Intro to Hispanic Culture

Nov 2013

Wendy is possibly one of the most pleasant people, let alone professors, I have ever met. She came to class smiling every day, and genuinely seemed like she wanted to be there, which always made me happier to be there too. I also enjoyed being in class because she was a hilarious professor and kept the class entertained. She encourages everyone to share their opinion, and a lot of the homework for our class just required us to share our opinions, without expecting a specific answer. She never makes students feel dumb, even though people definitely said stupid shit or were unable to articulate it throughout the semester. She also really cares about the subject matter and knows a ton about Spanish-language cinema, which makes it really fun to discuss those things in class. I wasn't wild about the subject of the class I took with Wendy (I'm just not super enthusiastic about literature) but having her as a teacher made it a great class. Wendy never made me feel embarrassed to ask questions and made herself available to students whenever necessary. I wish I could have her as a teacher again, but I'm grateful I got to be in at least one of her classes!

Oct 2009

Took her class last semester at Barnard and loved her. She's very friendly and super understanding. A lot of the class revolves around the readings and class or group discussions about them. If you don't really understand or the class is silent (i.e. no one read) she'll push you in the right direction or frame the questions in a way that make it easier to talk about. The syllabus was pretty interesting too - for the art section she had us go to a museum exhibit and write our essay on how it tied into what we were discussing in class; another section included watching telenovelas.

Dec 2007

This class was a cultural studies class, so basically it involves a lot of sitting around and staring at eachother until someone who has actually done the reading says something ensightful. Other days no one says anything because the readings are often so difficult to get through that we spend the entire class going over them and breaking down the sentences into smaller units to squeeze an ounce of meaning out of the colvolution that is the essay. This is not, however, the professor's fault, since he cannot control the syllabus for this class. Adam was really nice and even funny sometimes, and wanted to encourage people to speak even if they were uncomfortable with their ability to articulate themselves. The nice thing about having difficult readings in this class is that you are not expected to fully understand them (atleast the more difficult later ones), so if you do you are impressive. The topics covered are also quite interesting - art, graffiti, popular culture, nationalism, even some Marxist theory thrown in. Overall it was a pretty pleasant experience.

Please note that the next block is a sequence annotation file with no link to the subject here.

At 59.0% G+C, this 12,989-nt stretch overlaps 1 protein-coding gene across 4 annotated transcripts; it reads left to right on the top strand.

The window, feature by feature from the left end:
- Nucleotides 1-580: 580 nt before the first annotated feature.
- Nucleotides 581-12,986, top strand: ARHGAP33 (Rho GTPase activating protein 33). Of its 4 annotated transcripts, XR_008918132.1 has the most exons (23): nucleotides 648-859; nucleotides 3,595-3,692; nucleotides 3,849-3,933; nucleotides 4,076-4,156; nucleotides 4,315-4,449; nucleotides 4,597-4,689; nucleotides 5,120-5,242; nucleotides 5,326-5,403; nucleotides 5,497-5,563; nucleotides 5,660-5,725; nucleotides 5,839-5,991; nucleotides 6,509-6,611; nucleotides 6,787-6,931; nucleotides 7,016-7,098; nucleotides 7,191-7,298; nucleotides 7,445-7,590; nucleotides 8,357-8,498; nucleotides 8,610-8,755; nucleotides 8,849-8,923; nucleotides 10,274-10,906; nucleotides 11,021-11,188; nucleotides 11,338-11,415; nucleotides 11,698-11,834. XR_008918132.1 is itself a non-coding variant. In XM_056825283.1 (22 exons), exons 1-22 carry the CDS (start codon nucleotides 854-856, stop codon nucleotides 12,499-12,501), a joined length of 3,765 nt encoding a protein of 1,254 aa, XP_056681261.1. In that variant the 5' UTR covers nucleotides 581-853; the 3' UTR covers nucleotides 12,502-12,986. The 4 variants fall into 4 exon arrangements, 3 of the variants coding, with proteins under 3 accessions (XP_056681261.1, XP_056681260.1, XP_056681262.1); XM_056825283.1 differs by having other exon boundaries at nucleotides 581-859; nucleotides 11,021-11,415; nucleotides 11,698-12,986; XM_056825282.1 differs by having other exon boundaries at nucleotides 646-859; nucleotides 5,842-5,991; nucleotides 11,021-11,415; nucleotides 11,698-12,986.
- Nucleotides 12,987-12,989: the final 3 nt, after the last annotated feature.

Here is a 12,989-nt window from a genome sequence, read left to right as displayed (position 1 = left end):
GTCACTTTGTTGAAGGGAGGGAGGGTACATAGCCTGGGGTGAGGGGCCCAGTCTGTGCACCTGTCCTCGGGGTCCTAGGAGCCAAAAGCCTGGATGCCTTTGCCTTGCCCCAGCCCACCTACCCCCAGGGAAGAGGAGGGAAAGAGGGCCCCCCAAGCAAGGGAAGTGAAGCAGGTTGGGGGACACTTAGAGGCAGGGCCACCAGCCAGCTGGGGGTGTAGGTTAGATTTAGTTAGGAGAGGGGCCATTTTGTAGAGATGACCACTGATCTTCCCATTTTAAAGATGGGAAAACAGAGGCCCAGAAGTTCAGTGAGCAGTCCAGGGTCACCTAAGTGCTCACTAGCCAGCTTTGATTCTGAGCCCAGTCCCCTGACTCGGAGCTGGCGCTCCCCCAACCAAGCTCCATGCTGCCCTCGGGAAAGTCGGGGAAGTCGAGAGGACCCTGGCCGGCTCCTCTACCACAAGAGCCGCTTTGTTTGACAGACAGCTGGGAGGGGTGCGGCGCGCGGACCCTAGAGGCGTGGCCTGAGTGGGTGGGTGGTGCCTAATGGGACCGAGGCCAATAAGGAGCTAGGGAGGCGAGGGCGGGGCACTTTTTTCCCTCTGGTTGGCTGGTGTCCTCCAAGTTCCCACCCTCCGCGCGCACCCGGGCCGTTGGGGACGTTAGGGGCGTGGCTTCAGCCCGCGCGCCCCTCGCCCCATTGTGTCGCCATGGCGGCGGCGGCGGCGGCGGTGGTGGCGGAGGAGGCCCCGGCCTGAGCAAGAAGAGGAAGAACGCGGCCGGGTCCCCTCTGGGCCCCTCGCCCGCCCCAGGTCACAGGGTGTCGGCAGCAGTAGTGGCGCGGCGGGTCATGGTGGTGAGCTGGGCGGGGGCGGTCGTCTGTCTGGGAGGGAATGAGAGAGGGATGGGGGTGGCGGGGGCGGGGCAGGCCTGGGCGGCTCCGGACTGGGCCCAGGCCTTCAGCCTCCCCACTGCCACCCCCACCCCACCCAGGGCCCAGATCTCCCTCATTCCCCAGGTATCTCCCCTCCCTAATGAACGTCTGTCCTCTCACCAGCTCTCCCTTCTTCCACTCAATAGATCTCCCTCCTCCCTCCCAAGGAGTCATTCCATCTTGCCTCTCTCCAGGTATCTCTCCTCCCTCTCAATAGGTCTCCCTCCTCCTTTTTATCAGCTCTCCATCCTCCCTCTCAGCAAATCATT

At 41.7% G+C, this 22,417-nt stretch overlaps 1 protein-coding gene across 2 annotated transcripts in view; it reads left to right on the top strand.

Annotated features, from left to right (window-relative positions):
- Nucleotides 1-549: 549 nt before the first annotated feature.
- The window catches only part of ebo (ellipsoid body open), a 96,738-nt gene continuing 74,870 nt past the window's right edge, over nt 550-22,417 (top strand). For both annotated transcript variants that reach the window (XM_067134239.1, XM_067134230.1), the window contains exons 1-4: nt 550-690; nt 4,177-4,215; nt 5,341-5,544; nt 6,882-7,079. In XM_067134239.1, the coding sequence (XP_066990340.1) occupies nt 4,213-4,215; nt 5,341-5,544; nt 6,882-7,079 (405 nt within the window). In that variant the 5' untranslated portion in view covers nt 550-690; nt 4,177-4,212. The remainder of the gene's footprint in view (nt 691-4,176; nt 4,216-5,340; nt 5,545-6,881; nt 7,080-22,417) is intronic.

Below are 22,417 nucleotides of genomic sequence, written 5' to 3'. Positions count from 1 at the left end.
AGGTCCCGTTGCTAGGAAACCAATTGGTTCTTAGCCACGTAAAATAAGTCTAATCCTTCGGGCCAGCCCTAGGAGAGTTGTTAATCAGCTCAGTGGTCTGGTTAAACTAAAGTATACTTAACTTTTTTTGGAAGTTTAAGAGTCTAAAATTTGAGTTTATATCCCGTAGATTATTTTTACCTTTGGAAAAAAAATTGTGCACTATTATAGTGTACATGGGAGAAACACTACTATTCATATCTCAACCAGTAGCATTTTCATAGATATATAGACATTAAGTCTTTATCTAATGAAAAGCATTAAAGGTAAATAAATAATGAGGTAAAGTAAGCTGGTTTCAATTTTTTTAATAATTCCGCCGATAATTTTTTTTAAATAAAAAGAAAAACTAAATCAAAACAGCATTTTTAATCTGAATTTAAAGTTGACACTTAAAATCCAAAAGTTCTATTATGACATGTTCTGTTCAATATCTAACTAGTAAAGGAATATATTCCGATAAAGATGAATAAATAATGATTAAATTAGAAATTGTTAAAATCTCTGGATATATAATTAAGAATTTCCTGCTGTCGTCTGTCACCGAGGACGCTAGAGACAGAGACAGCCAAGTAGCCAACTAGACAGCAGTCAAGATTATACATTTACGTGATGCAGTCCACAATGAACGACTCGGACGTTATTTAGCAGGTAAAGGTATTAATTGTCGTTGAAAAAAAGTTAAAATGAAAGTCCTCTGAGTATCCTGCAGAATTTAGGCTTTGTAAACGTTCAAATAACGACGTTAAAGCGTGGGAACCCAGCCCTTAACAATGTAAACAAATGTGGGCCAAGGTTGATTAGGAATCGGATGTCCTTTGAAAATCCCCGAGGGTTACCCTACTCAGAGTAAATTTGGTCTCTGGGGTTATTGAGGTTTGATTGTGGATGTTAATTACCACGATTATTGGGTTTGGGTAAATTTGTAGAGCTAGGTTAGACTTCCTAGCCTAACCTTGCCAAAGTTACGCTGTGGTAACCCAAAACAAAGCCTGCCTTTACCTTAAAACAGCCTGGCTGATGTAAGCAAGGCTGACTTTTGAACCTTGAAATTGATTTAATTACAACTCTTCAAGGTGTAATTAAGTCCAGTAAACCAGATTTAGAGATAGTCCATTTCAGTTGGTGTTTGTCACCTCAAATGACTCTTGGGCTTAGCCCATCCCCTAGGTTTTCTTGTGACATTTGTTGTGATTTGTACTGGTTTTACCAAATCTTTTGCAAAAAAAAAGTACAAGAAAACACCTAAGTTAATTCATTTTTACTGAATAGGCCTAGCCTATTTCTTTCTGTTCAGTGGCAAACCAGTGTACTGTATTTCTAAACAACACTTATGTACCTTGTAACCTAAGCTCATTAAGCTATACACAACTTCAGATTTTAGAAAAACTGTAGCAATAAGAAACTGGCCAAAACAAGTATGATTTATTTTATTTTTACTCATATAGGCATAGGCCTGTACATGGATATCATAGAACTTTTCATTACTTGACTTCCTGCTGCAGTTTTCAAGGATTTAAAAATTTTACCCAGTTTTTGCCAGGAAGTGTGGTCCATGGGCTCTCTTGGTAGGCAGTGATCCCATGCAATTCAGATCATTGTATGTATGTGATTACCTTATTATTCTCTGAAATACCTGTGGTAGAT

Mar 2007

Ok, so I am in the middle of taking this class right now that is now a part of the Spanish and Latin American Cultures major. I already had to make a review since it is burning a whole in my soul to see these wonderful reviews of Teresa. Where to begin? The material: Art, Cultura popular, nationalism, etc have dominated the themes of the course. Well one might ask, well that doesnt sound to bad (those themes can easily be applied to Latin America)? WRONG! We have read more Foucault and Marx than we have Borges, de las Casas, and Garcia Marquez. The worst part: we NEVER relate the texts to current, past, or reoccuring incidences. The texts are given life and left to die on the table at the hands of ignorant students who make comments like, "El graffiti es la arte de la clase baja." RIIIGHT? Ok let's look at structure... Structure: Each week the topics can vary from boring to downright excrutiating. The worse part: we are supposed to have an opinion on every minute detail since class participation is a whopping 35%. For example, we were trying to classify whether Duchamp's urinal display in a gallery is actually art...two things need to be said for that: 1. Hello, Spanish and Latin American cultures, where are you? 2. Really who gives a...well you know? The Prof: Ha! She is a seemingly nice woman from Argentina originally who likes Spanish and topics relating to Spain and Latin America. She is young and energetic. One might ask well this is something that is good about the class...WRONG! She is strict in all the wrong ways such as page length on the weekly essays (2 pages exactly no more, no less) and constant rehashing grammar that I don't think is necessary or helpful. She never questions someone's random opinion in order to push him or her farther in discussion, obviously stemming from not reading, even so far as allowing people to spew what I think are racist, bigoted, not thought out, and overwhelmingly sheltered opinions. The comments die on the table like the rest of this horrendous class. This is supposed to be a 3000 level course, can anyone tell me why the majority of it is freshmen and people do not have a command of the Spanish language in order to communicate their ideas in their entirety. Although, this probably wouldnt matter anyway since it

Dec 2006

Wonderful professor and person! Profa. Aguilar is very knowledgeable and down to earth about the theoretical pieces of spanish literature that we read in class. She goes over all of them in small class discussions that are open-ended. She is easy-going and very friendly. Even if you haven't done the reading you can still voice your opinion on the themes discussed.